It was 10 years ago today that former Red Sox general manager Dan Duquette, upon watching franchise ace Roger Clemens ink a four-year, $31.1 million contract with the Toronto Blue Jays, notoriously bid his infamous monotone farewell to the best pitcher Boston had seen, saying the Rocket was in “the twilight of his career.”
We hate to remind you, but the Red Sox took that money they had earmarked for Clemens and invested it into Steve Avery and Shane Mack, both colossal failures. Clemens, meanwhile, went on to win a pair of Cy Youngs with the Blue Jays, engineered a trade to the Yankees (with whom he won two World Series titles), and now commands top dollar to play only part of a season as baseball’s best, and oldest, mercenary.
The Red Sox could now be in the very same boat they were in a decade ago, coming full circle. Instead of paying Daisuke Matsuzaka, they may be forced (if they don’t reach a deal with Dice-K) to turn around and use a good chunk of the money they earmarked for the posting fee and offer it up to Clemens.
If Matsuzaka doesn’t get on that plane this morning, you know what we have to do around these parts. I mean, other than rip the Red Sox for their flawed negotiating tactics.
So, let’s talk Roger, shall we?
I know, another offseason of discussing Roger Clemens’ likely landing spot sounds about as much fun as being the poor Barnes and Noble clerk who has to deal with the mass return of every Japanese language manual that was purchased over the last 29 days. And this is always a particularly fun time of the year when Clemens’ posturing overlaps with the posturing of Brett Favre.
Let’s admit it. Deep down, even the bitterest Red Sox fan would welcome the sight of seeing Clemens pitch at Fenway one more season. Yes, it would be nostalgic, historic, and a great way for the future Hall of Famer to close his storied career. With that potential, Sox fans should embrace the thought of Clemens pitching for their team in 2007, even with all the perks and outrageous salary that come along with it.
But to suggest that Clemens is a so-called “Plan B” to landing Matsuzaka is ludicrous.
“Alternate” plan, sure, but there can't be any Plan B to landing Matsuzaka. To think that a 44-year-old would be a suitable replacement for a 26-year-old potential ace for years to come can’t possibly be how the Sox plan to sell this to their fandom. At the very least, Clemens would cost somewhere north of $21 million for three-quarters of a season. As it stands now, the Sox are reportedly hemming and hawing over dishing out an additional $66 million for Matsuzaka for six years.
So, we ask, what’s the problem? Do the Sox need to know yet again what Gil Meche got? Jason Marquis? I wouldn’t be surprised at this point if Scott Boras turned on his own client and told Theo Epstein, “Look, you were even dumb enough to give J.D. Drew $14 million a year, why not this guy?”
Regardless, if the Sox lose their Japanese prize, they will almost certainly turn to Clemens, something they probably would have done anyway in all likelihood. The DVD is in the mail.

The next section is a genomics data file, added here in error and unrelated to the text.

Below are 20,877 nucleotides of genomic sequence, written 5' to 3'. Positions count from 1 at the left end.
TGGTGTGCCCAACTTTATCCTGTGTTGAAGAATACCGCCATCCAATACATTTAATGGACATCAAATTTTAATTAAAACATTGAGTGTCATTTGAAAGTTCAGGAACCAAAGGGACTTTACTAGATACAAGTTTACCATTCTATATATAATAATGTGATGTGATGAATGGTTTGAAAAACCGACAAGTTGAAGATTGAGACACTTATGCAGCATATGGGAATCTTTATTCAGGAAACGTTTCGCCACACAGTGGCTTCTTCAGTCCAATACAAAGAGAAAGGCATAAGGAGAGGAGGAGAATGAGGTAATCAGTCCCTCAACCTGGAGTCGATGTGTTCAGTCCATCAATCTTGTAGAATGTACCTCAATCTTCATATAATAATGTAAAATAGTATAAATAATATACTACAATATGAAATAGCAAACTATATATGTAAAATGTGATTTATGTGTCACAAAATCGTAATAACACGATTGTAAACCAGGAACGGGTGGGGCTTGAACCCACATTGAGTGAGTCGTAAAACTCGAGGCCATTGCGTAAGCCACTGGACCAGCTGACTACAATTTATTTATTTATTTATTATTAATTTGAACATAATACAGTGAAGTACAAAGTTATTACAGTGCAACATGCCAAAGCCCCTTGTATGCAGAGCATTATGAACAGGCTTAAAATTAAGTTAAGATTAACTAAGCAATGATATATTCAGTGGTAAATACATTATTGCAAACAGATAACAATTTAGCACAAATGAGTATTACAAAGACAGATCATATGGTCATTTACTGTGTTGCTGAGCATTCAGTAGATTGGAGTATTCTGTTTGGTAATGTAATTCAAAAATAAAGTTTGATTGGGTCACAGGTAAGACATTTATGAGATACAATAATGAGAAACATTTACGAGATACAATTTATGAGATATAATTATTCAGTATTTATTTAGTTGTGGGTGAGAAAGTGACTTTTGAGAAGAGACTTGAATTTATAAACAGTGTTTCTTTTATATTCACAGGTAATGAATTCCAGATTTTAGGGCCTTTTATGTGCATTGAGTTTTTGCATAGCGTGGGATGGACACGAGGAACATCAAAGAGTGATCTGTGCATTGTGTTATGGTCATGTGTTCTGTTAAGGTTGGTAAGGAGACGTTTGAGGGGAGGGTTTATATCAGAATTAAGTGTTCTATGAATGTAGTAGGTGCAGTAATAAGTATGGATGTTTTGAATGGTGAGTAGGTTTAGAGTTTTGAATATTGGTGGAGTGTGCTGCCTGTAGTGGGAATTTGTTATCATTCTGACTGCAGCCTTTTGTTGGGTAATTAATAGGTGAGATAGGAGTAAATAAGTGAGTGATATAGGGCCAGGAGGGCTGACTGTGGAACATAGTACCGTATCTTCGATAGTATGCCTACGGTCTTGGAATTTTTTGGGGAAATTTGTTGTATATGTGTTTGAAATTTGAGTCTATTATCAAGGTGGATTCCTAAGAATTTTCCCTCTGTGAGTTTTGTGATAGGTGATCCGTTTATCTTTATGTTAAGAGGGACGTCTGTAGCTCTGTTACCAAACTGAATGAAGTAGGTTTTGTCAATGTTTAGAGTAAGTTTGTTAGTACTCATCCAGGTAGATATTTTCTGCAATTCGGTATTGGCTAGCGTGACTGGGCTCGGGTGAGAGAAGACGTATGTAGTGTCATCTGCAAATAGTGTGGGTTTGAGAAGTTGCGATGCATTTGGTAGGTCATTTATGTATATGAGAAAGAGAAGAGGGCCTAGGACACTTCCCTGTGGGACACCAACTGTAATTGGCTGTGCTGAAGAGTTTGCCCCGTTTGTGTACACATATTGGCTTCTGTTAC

Look, nobody even knows whether Clemens wants to return to pitch in 2007, but we know the whole story with that by now. He works out, sees where he’s at physically, then sees the ungodly amount of money being tossed at him, and jumps at the chance to play yet another year. I’m fully convinced this will be the way he approached every season until he’s close to 50. I think even Minnie Minoso has to be a little scared by this prospect by now.
This time around, the Clemens options appear to be: the Astros, Red Sox, and Yankees, the same as they were last season, probably the same as they will be come 2012.
The Astros offer Clemens an opportunity to pitch at home. The Yankees offer him a chance to pitch with attached-to-the-hip pal Andy Pettitte. The Red Sox offer him a chance at nostalgia and the opportunity to have a little competitive fun with good buddy Pettitte.
Of course, the decision comes down to whoever offers the most cake. But it’s fun at least to think that Clemens cares about breaking that 192-win mark he’s currently at in the Red Sox record books, tied with Cy Young for the most in Sox history.
Duquette was rightfully skewered for his lowball offer to Clemens, and looks even more ridiculous for his “twilight” comment every time Clemens steps to the mound. For the Blue Jays, Clemens turned out to be the best free agent pitcher signing ever, according to Dave Perkins of the Toronto Star: “Counting only individual production; he won consecutive pitching triple crowns (wins, ERA and strikeouts) and two Cy Young Memorial Awards in his two seasons in Toronto. There is no better free agent record.”
In an age when Miguel Batista gets $27 million, that’s hard to argue.
If the baseball world were perfect, the Red Sox would employ Matsuzaka and Clemens in the rotation next summer, backed by a powerful trio of Josh Beckett, Jonathan Papelbon, and Curt Schilling. That’s a 2007 five that would be not too short of nasty, and one that still has a young core of Beckett, Matsuzaka, and Papelbon going forward for 2008 and beyond. If it’s just Clemens, and no Matsuzaka, now you’re banking on just Beckett and Papelbon (and holding out hope for Jon Lester) being the only under-30 starters in the rotation going forward.
It shouldn’t come down to either or, because Clemens does not provide nearly the long-term benefits that Matsuzaka potentially would. And while it might be fun to have Clemens around for a season instead of Matsuzaka, it is not the wiser investment. Having both of them on board might not exactly be a cheap proposition, but for a one-year, go-for-it mentality, as well as building for the next decade, why wouldn’t the Sox do it if they have the cash. And they have the cash.
It’s been 10 years, and we’re still talking about Clemens. Though, I’d have to imagine the bigger question is, will we still be talking about Matsuzaka in 10 days?